WASHINGTON (Reuters) - Senior U.S. lawmakers reached agreement on Thursday on a bill to give the White House “fast track” authority to negotiate a trade pact with 11 other Pacific nations that is central to President Barack Obama’s strategic shift toward Asia.
The agreement, over six months in the making, sets the stage for a tough legislative battle over the rules for Obama’s proposed Trans-Pacific Partnership (TPP). The pact would connect a dozen economies by cutting trade barriers and harmonizing standards covering two-fifths of the world economy and a third of global trade.
The bill gives lawmakers the right to set negotiating objectives, but would restrict them to a yes-or-no vote on trade deals such as the TPP, a potential legacy-defining achievement for President Obama.
The Obama administration announced in late 2009 that it was entering TPP negotiations with Australia, Brunei, Canada, Chile, Japan, Malaysia, Mexico, New Zealand, Peru, Singapore and Vietnam.
The U.S. Trade Representative calls the negotiation the “cornerstone” of Obama’s Asia-Pacific economic policy. It also is important to U.S. manufacturers and farmers eager to expand already significant sales to the region by winning lower tariffs and other breaks.
U.S. labor unions that are active supporters of Democratic politicians fear the deal will favor big U.S. corporations at the expense of American jobs and tougher foreign safety and environmental standards.
While trade associations and companies such as Intel Corp, Emerson Electric Co and Microsoft Corp welcomed the move, unions immediately announced a new advertising campaign to pressure lawmakers.
Similar arguments raged in the run-up to the 1993 congressional approval of the North American Free Trade Agreement between the United States, Canada and Mexico. Twenty-two years later there is still a debate over that deal, which badly split the Democratic Party and was passed in the House of Representatives by a narrow 234-200 vote.
The bill also faces opposition from some conservative Republicans opposed to delegating power to the White House.
The Obama administration has faced pressure to make progress on the TPA bill ahead of a meeting between Obama and Japanese Prime Minister Shinzo Abe on April 28 in Washington.
Japanese and U.S. officials met this week in Tokyo in a bid to strike a two-way deal giving momentum to the pact. Japanese officials have said success depends on whether the U.S. Congress approves fast-track measures to ease passage of trade deals, or trade promotion authority (TPA).
Japan and other TPP countries have said fast-track authority would give trading partners certainty that agreements will not be picked apart.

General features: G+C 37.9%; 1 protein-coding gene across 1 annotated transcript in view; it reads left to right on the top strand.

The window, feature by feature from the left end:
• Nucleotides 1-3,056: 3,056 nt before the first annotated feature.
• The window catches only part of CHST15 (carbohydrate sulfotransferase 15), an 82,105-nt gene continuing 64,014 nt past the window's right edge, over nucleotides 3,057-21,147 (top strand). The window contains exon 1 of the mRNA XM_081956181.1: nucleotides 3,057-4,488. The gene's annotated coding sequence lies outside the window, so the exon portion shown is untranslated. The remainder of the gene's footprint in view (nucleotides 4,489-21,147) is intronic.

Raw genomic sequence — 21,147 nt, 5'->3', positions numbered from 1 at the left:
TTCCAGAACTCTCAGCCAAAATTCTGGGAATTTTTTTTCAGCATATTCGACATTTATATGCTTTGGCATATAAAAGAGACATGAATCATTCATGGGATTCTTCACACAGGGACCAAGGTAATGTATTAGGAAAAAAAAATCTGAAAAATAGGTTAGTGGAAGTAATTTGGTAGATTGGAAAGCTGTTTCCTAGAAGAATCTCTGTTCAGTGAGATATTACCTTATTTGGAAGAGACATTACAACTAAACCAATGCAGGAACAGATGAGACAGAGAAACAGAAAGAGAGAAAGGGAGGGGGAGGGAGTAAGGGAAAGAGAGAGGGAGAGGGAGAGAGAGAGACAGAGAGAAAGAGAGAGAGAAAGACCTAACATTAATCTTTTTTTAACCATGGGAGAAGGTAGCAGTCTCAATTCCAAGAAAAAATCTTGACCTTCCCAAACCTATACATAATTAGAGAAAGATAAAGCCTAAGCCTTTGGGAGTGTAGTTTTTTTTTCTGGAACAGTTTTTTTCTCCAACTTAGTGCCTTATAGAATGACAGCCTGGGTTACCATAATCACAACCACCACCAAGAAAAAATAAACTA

“This is a smart, bipartisan compromise that will help move America forward,” Republican Senate Finance Committee Chairman Orrin Hatch said after leaders of Congress’s tax-writing committees reached agreement on the legislation, which will be introduced in the Senate and House of Representatives.
TPP must pass Congress this year to avoid being bogged down in the run-up to the 2016 U.S. elections where it could put Hillary Clinton, who is seeking the Democratic nomination for president, in a difficult spot.
As a former member of the Obama administration, she needs to walk a tightrope between supporting her former boss and warning of the need for tougher trade deals. Her husband, former President Bill Clinton, oversaw passage of the NAFTA deal that many unions loathe.
The deal between Hatch and the panel’s top Democrat, Ron Wyden, to move Trade Promotion Authority ahead in tandem with a bill to extend support for workers hurt by trade is no guarantee the legislation will pass Congress. Opponents are lobbying hard to defeat it and many Democrats are still undecided.
“You bring up TPA in the House today, the best you would have is a handful of Democrats,” Sander Levin, the top Democrat on the House of Representatives committee responsible for trade, said at a Bloomberg conference.
Still, 11 members of the New Democrat Coalition, seen as the most likely source of potential Democratic support, said the package included several of their priorities and they would work with colleagues to make the bill as strong as possible.
Chuck Schumer, tipped to become the Senate’s Democratic leader after the 2016 elections, told a committee hearing he opposes TPA. He and other Senate Finance Committee Democrats said it is not fair to rush such an important issue.
“You can’t fast track fast track - that’s a complete abdication of our responsibilities,” said Ohio Democrat Sherrod Brown.
Additional reporting by Lisa Lambert. Writing by Richard Cowan. Editing by Jason Szep, Chizu Nomiyama and Andre Grenon